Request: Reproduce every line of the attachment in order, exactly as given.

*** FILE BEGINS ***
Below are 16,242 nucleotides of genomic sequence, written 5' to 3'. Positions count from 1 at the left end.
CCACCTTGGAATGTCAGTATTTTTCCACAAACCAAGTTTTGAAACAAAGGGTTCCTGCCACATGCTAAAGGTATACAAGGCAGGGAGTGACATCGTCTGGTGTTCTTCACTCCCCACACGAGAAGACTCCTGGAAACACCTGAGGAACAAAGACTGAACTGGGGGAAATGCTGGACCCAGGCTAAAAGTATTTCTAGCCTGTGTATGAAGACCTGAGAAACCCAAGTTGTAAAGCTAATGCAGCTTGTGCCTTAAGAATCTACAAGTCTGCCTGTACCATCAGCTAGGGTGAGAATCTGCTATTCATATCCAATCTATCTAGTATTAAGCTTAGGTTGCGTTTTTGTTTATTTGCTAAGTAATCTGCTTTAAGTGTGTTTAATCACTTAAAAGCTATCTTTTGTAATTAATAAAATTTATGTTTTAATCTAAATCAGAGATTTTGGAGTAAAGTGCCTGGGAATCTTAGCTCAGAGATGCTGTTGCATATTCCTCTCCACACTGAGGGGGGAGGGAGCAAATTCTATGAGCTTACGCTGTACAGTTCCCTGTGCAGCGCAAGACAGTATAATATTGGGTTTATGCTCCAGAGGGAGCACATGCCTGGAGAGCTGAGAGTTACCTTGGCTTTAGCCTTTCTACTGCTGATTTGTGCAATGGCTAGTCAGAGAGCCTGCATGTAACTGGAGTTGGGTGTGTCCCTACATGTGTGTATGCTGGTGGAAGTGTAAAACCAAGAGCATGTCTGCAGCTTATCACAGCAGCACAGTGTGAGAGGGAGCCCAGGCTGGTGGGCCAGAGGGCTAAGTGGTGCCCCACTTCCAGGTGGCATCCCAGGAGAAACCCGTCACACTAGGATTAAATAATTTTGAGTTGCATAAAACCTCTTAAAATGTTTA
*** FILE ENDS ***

Below are 16,242 nucleotides of genomic sequence, written 5' to 3'. Positions count from 1 at the left end.
CCACCTTGGAATGTCAGTATTTTTCCACAAACCAAGTTTTGAAACAAAGGGTTCCTGCCACATGCTAAAGGTATACAAGGCAGGGAGTGACATCGTCTGGTGTTCTTCACTCCCCACACGAGAAGACTCCTGGAAACACCTGAGGAACAAAGACTGAACTGGGGGAAATGCTGGACCCAGGCTAAAAGTATTTCTAGCCTGTGTATGAAGACCTGAGAAACCCAAGTTGTAAAGCTAATGCAGCTTGTGCCTTAAGAATCTACAAGTCTGCCTGTACCATCAGCTAGGGTGAGAATCTGCTATTCATATCCAATCTATCTAGTATTAAGCTTAGGTTGCGTTTTTGTTTATTTGCTAAGTAATCTGCTTTAAGTGTGTTTAATCACTTAAAAGCTATCTTTTGTAATTAATAAAATTTATGTTTTAATCTAAATCAGAGATTTTGGAGTAAAGTGCCTGGGAATCTTAGCTCAGAGATGCTGTTGCATATTCCTCTCCACACTGAGGGGGGAGGGAGCAAATTCTATGAGCTTACGCTGTACAGTTCCCTGTGCAGCGCAAGACAGTATAATATTGGGTTTATGCTCCAGAGGGAGCACATGCCTGGAGAGCTGAGAGTTACCTTGGCTTTAGCCTTTCTACTGCTGATTTGTGCAATGGCTAGTCAGAGAGCCTGCATGTAACTGGAGTTGGGTGTGTCCCTACATGTGTGTATGCTGGTGGAAGTGTAAAACCAAGAGCATGTCTGCAGCTTATCACAGCAGCACAGTGTGAGAGGGAGCCCAGGCTGGTGGGCCAGAGGGCTAAGTGGTGCCCCACTTCCAGGTGGCATCCCAGGAGAAACCCGTCACACTAGGATTAAATAATTTTGAGTTGCATAAAACCTCTTAAAATGTTTA